The Department of Pharmacology and Nutritional Sciences provides graduate training in pharmacology leading to a Ph.D. degree. Almost all graduate students in the College of Medicine are admitted into a joint Integrated Biomedical Sciences (IBS) program rather than being admitted into a specific department. Students take courses in the IBS program throughout their first year, and rotate through four laboratories to identify their dissertation advisor. Students enter the department and laboratory of their choice during the summer following their first year of graduate school.
Laboratory research is begun and additional coursework is taken during the second year, following which students take their qualifying examination. Students carry out dissertation research in the third and subsequent years of graduate school. Students most often defend their dissertation in their fifth year of graduate study.
Most Pharmacology students are admitted through the IBS program, and begin study in the fall semester. The IBS admissions committee evaluates applications based on academic preparation, research experience, interviews, and performance on the Graduate Record Examination (GRE). Undergraduate coursework in organic chemistry, calculus, physics, and the biological sciences is strongly recommended. Instructions for students wishing to enter the IBS program are given here.
“Prospective IBS students must submit their application directly to the Graduate School. When applying via the Graduate School Online Application, make sure to select Integrated Biomedical Sciences from the dropdown menu.”
Tuition and Financial Aid
Beginning graduate students will receive a stipend of $23,500 per annum in 2013-2014. Tuition and various University fees are paid by the Department. Health insurance coverage is provided by the Graduate School.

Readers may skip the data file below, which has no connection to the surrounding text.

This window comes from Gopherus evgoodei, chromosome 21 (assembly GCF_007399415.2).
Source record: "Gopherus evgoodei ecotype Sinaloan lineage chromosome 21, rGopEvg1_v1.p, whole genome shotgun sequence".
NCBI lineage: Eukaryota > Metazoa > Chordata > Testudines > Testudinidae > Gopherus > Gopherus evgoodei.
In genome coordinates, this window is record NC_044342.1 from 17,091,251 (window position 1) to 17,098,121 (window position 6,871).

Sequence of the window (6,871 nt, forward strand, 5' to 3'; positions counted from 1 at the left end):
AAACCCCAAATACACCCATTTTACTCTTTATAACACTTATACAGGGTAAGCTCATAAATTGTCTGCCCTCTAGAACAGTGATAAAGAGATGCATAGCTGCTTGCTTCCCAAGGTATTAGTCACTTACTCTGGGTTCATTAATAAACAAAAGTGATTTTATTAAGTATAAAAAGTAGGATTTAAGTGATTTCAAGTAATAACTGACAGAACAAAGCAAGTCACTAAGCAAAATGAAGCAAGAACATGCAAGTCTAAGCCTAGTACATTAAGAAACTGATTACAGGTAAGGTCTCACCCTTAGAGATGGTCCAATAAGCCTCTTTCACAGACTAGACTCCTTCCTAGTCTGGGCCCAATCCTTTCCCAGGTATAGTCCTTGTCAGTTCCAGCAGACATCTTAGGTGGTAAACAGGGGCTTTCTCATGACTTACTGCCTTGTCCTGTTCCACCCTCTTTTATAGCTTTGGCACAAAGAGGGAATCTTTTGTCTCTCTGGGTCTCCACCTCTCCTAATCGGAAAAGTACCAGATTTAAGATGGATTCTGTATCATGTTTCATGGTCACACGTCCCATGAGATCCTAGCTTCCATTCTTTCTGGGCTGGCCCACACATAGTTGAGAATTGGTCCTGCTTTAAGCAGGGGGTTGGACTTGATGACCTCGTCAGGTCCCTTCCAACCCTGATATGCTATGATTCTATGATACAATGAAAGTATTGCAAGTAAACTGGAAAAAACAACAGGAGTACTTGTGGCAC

IBS students take four didatic courses in the Fall and Spring semesters of their first year, in addition to their laboratory rotations and attendance at research seminars. The IBS web site has a full description of the first-year curriculum.
After transferring to the Pharmacology program, students are expected to take courses in Principles of Drug Action, and Molecular Drug Targets & Therapeutics.
In addition to formal coursework, students have opportunities to learn about research by attending research seminars, by discussing current research issues in various journal clubs, and by traveling to national conferences to present their research data.
Research That Matters
Our faculty's research programs can be grouped into areas critical to human health: cancer/cell growth (G. Chen, Craven, Huang, Kilgore, Luo, Plattner, She, Swanson, Wu, Xu and Yang), neuroscience (Blalock, G. Chen, K. Chen, Head, Landfield, Luo, Norris, Porter and Thibault), the cardiovascular system (Cassis, F. Despa, S. Despa, Lee, Loria, Temel), and metabolic diseases (Cassis, F. Despa, S. Despa, Loria). The faculty's specific research interests are described on their individual web pages.
Detailed Description of the Graduate Program
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NOTICE: Although every effort is made to ensure that this material [Pharmacology Graduate Handbook] is accurate and up to date, it is provided for the convenience of the user and should not be considered the official version. The official version of this material is available in the Pharmacology administrative offices. The user is advised to refer to and rely upon the official version of this material when making significant decisions or judgments.
For further information contact:
Rolf Craven, Ph.D., Director of Graduate Studies
Department of Pharmacology and Nutritional Sciences
University of Kentucky College of Medicine
Lexington, KY 40536-0298
Phone: (859) 257-4773